I thought I was getting the message, but just to clarify, out of an abundance of caution, I decided to push it a little.
“I said I’d help him out. I don’t know Rahm like you, but I like him. We all like him, kind of, in the way that someone who doesn’t know him likes a man like that.”
“And you said you’d help out Valerie, too,” Axelrod said. “I know guys like you. You make deals between warring chiefs. You do your best work at night, which suits oppo guys. Intelligence and counterintelligence.”
“Mole men looking for moles,” he said, with a reassuring smile, like we were sharing a secret. I wasn’t sure I really got the joke, but did my best impression of a knowing smirk.
“You’re good at what you do,” he said. “You’re smart, able. Good family, wealthy family. I know guys like you. I like guys like you, some of you anyway. You’re finding things. I’m telling you now to bury them, forget them. That’s knowledge that will do you no favors, that stuff with the SDS and the changing names. Can you do that?”
I didn’t hesitate: “Yes.” The word came as a relief I didn’t know I wanted.
“Atta boy,” Axelrod said, smiling and pulling another mint from his breast pocket. “I knew you could.”
He turned up the radio again, and Doctor Mueller was shouting now: ” … or Waco, for example. That’s what they’re planning, folks, but on a much grander scale. Hitler and the Big Lie, remember that. Remember that the next time FEMA …”
He turned it back down.
“People used to believe in saints that smelled like roses months after they died, martyrs whose bodies never decomposed.”
Axelrod smiled a little. “Sure,” he said. “Like Lenin. But those were myths that reinforced authority. We used to have them, I guess, Manifest Destiny and shit like that. But now we have a peculiar sort of mythology in this country that grew out of hating our leaders, fearing them. Right? I mean, Waco, Roswell, whatever. JFK, MLK, AIDS. John Birch and fluoride in the drinking water. When he left office, you know at least ten percent of this country thought Eisenhower was a communist. Fifteen years ago, you had congressmen shooting pumpkins to prove that Clinton had knocked off his own lawyer. Now, tell me, what chance does Barack Hussein Obama, as Doctor Mueller would say, what chance does he really have in a country like that?”
“I don’t know,” I said. “I guess Marx would say we need new myths. That’s Marx, right?”
“Oh, who the fuck knows,” Axelrod said. “Marx or Mayakovsky or whoever the fuck. Émile Durkheim. My parents knew all this shit. They would talk about it. Drove me nuts as a kid. My kids read this guy, you probably know him, Zizek or something or other, and now they drive me nuts. Same shit, whatever.”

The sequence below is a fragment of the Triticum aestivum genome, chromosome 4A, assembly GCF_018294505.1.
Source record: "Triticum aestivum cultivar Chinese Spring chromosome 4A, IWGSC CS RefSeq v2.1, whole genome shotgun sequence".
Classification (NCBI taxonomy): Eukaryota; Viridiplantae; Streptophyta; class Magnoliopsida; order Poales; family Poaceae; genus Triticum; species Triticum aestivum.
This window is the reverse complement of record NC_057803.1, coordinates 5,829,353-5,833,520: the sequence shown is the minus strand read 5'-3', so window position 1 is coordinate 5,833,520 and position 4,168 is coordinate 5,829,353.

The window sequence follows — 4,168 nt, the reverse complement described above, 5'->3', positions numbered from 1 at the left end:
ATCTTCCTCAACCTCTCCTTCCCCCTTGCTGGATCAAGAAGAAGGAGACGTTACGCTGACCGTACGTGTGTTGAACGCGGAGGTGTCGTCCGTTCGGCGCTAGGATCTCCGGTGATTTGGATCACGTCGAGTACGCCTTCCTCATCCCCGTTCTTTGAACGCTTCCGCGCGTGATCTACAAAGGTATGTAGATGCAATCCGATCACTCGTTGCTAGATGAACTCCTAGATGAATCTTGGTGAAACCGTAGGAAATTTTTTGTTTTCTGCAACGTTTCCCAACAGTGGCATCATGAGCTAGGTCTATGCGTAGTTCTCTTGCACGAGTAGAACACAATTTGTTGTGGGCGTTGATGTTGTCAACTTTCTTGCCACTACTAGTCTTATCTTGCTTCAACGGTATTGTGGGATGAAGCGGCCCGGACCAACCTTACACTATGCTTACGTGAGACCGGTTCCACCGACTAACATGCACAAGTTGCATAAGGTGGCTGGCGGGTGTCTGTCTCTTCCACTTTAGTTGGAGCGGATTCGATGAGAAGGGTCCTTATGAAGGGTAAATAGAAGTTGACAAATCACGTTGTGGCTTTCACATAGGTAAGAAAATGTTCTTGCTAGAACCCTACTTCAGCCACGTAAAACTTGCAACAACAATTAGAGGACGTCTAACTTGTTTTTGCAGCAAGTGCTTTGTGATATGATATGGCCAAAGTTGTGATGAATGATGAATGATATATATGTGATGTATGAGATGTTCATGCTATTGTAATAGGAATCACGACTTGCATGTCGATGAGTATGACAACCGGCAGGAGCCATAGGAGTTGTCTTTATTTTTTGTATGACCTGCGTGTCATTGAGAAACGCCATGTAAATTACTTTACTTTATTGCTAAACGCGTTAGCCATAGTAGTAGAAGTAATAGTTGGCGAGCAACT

“Small world,” I said.
“The point is,” Axelrod said, visibly straining to get back to whatever it was he was talking about, “the point is, there needs to be a counternarrative. There needs to be something we can point to, something someone can release, like a book, that knocks down all this shit about Barack. A catalog of rebuttals that doesn’t have our fingerprints on it, something that just floats around. Something that grows on its own. A countermyth. Do you get what I mean?”
I told him I wasn’t sure. I had never taken the paranoid stuff about the president seriously, of course. Conspiracy theories just weren’t for me. There was some stuff about John Kennedy’s assassination I found fascinating — the stuff about his affair with Ben Bradlee’s sister-in-law, and that woman’s murder, and how that woman’s diary made its way to the CIA before Bradlee could get to it — but beyond that it never really held my interest.
I thought about my junior-year roommate in college. He smoked too much pot and would talk about Tower 7 and the temperature at which steel melts. He would watch Internet videos all day on the subject instead of going to class. Eventually he dropped out, and we lost touch.
I wondered where he was right now, if he was smoking up in a car somewhere and listening to Doctor Garrett Mueller on the radio.
“Don’t get me wrong,” Axelrod said. “I know Barack wrote Dreams from My Father. That Bill Ayers shit … I watched Barack write that book. I took pictures. He showed me manuscripts. But he also … I know he took liberties. It’s a work of literature, in a way, I guess.”
“Bill Ayers?” I asked. That theory was a new one to me. I didn’t know anyone thought Obama hadn’t written his own book and had instead outsourced it to some radical.
“Oh yeah,” Axelrod said. “Big-time. I mean, for God’s sake kid, there are people out there who think he’s a flesh-eating, shape-shifting space lizard. That the world is run by flesh-eating, shape-shifting space lizards. And what are we supposed to do? Should Robert Gibbs put out a press release reassuring American voters that Barack Obama isn’t a lizard-man?”
It was only then that I noticed that we weren’t driving anywhere near the White House. We were in Virginia, in fact, and for a second I thought, between this unexpected conversation and his general appearance, that maybe Axelrod had snapped.
“Just put together everything you can,” he said. “A catalog of rebuttals. And only show it to me. Now, have you ever been to Arby’s? I know a great one near McLean.”
“Roast beef for breakfast,” he said. “What a concept. What a country.”
From THE LIZARD KING by Jamie Weinstein and Will Rahn Copyright © 2012 by Jamie Weinstein and Will Rahn. Reprinted courtesy of Broadside Books, an imprint of HarperCollins Publishers.